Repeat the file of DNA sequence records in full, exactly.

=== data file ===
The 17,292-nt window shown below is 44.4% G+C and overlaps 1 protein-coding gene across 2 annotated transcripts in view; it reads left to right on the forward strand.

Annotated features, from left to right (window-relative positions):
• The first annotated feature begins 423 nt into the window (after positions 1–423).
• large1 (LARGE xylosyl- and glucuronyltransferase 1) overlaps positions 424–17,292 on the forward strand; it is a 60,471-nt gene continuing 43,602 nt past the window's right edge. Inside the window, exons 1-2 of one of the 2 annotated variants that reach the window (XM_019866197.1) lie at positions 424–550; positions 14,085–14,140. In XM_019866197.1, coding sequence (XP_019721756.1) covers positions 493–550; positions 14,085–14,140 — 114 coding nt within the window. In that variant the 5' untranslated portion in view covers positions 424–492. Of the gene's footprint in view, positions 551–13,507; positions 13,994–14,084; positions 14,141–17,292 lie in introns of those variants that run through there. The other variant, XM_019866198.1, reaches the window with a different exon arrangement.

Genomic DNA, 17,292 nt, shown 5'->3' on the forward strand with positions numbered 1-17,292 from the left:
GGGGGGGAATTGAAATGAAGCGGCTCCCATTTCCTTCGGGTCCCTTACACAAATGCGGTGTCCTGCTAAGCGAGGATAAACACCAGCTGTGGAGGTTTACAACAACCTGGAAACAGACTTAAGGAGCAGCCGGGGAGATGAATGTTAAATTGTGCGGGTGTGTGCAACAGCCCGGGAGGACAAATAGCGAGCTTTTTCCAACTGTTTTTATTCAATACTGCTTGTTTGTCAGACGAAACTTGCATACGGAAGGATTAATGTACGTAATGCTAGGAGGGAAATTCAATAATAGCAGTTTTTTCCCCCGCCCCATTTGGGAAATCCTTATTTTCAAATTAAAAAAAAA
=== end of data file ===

The 17,292-nt window shown below is 44.4% G+C and overlaps 1 protein-coding gene across 2 annotated transcripts in view; it reads left to right on the forward strand.

Annotated features, from left to right (window-relative positions):
• The first annotated feature begins 423 nt into the window (after positions 1–423).
• large1 (LARGE xylosyl- and glucuronyltransferase 1) overlaps positions 424–17,292 on the forward strand; it is a 60,471-nt gene continuing 43,602 nt past the window's right edge. Inside the window, exons 1-2 of one of the 2 annotated variants that reach the window (XM_019866197.1) lie at positions 424–550; positions 14,085–14,140. In XM_019866197.1, coding sequence (XP_019721756.1) covers positions 493–550; positions 14,085–14,140 — 114 coding nt within the window. In that variant the 5' untranslated portion in view covers positions 424–492. Of the gene's footprint in view, positions 551–13,507; positions 13,994–14,084; positions 14,141–17,292 lie in introns of those variants that run through there. The other variant, XM_019866198.1, reaches the window with a different exon arrangement.

Genomic DNA, 17,292 nt, shown 5'->3' on the forward strand with positions numbered 1-17,292 from the left:
GGGGGGGAATTGAAATGAAGCGGCTCCCATTTCCTTCGGGTCCCTTACACAAATGCGGTGTCCTGCTAAGCGAGGATAAACACCAGCTGTGGAGGTTTACAACAACCTGGAAACAGACTTAAGGAGCAGCCGGGGAGATGAATGTTAAATTGTGCGGGTGTGTGCAACAGCCCGGGAGGACAAATAGCGAGCTTTTTCCAACTGTTTTTATTCAATACTGCTTGTTTGTCAGACGAAACTTGCATACGGAAGGATTAATGTACGTAATGCTAGGAGGGAAATTCAATAATAGCAGTTTTTTCCCCCGCCCCATTTGGGAAATCCTTATTTTCAAATTAAAAAAAAA